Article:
Pearl

Praskoviya

Pete

Pyotr

Peter

Pyotr

Philip

Filipp; Filat

Polly

Pelageya

– R –

Rusell

Vasilii

Roy

Roman

Ruby Lyubov’

Ruth

Agrafena

– S –

Sam

Semyon; Samuil; Savelii

Samuel

Semyon; Samuil; Savelii

Sarah

Aksin’ya; Serafima

Sidney

Vasilii

Simon

Semyon

Sophie

Sofiya

Stanley

Savelii

Stella

Stepanida; Anastasiya

Stephanie

Stepanida

Stephen

Stepan

Steve

Stepan

Susie

Aksin’ya

– T –

Tena

Tat’yana

Terry

Taras; Terentii

Theodor

Fyodor

Thomas Timofei; Trofim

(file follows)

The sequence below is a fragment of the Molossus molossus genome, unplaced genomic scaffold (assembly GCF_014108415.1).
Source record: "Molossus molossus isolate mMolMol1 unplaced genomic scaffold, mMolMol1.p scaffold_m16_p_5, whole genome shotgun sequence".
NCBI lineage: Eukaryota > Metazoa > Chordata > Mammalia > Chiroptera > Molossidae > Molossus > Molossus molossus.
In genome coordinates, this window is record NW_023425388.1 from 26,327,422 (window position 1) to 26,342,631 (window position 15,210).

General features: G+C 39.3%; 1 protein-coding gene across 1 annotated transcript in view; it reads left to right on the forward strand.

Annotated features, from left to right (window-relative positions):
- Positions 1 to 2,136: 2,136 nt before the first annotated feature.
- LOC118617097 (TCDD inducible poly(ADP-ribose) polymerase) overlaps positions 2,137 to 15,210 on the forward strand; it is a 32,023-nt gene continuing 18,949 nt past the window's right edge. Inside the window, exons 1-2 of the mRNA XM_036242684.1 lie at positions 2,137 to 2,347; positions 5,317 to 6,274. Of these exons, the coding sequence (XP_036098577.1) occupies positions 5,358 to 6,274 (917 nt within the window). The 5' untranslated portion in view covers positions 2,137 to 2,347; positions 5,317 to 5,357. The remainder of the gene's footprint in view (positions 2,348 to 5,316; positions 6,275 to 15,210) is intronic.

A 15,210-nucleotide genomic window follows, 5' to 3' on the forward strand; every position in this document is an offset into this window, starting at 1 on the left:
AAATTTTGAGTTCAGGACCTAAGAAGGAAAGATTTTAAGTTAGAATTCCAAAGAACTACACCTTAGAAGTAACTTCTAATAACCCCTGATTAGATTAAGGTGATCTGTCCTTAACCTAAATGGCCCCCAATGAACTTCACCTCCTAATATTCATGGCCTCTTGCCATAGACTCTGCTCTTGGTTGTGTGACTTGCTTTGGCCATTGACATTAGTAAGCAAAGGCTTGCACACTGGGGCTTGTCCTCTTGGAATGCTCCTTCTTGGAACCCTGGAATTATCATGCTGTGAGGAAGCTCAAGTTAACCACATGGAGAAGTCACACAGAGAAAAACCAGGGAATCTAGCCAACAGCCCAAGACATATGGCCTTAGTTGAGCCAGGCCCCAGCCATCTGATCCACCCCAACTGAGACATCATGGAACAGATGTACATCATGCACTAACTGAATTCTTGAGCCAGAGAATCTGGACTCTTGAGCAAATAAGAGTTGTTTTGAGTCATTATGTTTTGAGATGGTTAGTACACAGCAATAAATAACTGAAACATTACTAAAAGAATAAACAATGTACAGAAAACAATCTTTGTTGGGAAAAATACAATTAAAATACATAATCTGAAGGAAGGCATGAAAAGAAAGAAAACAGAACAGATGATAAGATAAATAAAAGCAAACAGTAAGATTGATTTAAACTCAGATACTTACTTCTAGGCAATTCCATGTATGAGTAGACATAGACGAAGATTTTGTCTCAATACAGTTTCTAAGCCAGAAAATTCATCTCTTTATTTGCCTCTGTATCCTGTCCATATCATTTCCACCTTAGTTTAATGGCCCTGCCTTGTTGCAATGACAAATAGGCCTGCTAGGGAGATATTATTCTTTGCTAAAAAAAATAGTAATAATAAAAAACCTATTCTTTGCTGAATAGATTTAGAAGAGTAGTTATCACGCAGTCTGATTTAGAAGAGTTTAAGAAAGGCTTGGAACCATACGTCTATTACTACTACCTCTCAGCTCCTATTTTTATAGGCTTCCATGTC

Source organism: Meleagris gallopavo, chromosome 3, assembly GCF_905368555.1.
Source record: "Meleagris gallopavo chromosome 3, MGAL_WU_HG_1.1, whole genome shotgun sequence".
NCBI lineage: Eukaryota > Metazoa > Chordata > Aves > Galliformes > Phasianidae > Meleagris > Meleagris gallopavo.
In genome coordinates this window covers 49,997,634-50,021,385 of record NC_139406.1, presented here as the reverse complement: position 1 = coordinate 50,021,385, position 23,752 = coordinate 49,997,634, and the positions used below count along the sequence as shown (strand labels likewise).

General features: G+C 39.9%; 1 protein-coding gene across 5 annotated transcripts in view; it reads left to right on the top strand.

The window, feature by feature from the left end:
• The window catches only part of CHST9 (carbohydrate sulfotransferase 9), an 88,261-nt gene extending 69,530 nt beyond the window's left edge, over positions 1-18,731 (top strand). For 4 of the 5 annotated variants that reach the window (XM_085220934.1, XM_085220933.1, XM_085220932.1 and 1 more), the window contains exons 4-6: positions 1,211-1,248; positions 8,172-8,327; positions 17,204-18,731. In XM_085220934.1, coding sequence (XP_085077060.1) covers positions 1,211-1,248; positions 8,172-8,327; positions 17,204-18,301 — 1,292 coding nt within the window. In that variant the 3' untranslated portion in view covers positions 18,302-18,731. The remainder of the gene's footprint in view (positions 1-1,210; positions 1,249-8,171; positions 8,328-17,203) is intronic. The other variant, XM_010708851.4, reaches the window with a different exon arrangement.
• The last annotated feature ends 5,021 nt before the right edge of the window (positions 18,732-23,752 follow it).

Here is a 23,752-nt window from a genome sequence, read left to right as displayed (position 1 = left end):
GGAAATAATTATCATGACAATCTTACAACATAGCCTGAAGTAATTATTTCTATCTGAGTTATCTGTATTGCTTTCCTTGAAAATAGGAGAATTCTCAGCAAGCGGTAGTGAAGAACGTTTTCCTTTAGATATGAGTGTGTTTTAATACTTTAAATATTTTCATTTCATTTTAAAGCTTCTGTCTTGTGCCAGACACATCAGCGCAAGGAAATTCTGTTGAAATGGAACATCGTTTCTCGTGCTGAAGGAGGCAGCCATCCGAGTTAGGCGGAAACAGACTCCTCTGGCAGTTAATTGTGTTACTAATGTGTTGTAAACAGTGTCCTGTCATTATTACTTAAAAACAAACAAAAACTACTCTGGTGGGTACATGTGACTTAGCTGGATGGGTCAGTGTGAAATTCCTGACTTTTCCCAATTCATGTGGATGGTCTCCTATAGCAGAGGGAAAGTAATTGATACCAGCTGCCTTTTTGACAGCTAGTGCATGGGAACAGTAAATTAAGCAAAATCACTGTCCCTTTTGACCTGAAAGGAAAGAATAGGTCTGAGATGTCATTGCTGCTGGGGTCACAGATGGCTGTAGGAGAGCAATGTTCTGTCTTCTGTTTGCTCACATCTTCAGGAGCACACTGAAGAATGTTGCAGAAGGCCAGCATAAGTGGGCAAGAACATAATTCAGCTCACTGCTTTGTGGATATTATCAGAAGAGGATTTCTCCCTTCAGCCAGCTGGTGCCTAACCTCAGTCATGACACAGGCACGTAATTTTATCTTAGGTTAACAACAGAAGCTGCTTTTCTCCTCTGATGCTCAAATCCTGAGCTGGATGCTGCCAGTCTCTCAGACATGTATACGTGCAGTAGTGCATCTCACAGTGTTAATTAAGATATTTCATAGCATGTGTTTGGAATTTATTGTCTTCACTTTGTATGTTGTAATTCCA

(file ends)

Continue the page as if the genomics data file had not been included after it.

Tillie

Anastasiya; Tat’yana

Tim

Timofei; Dmitrii

Timothy

Timofei; Dmitrii

Tina

Tat’yana

Tom

Timofei; Trofim

Tony

Anton

– U –

Una

Ul’yana

– V –

Vera

Vera; Varvara

Verna

Vera; Varvara

Virginia Vera; Varvara
Vivian Vera; Varvara

– W –

Walter

Vladimir; Vasilii

Wesley

Vasilii

William

Vasilii

Winnie

Vasilisa

Notes

This is not a comprehensive index of all names used by Doukhobors in Russia and Canada. Instead it is a cross-index of the Russian names used by Doukhobor immigrants to Canada for which corresponding English names were adopted.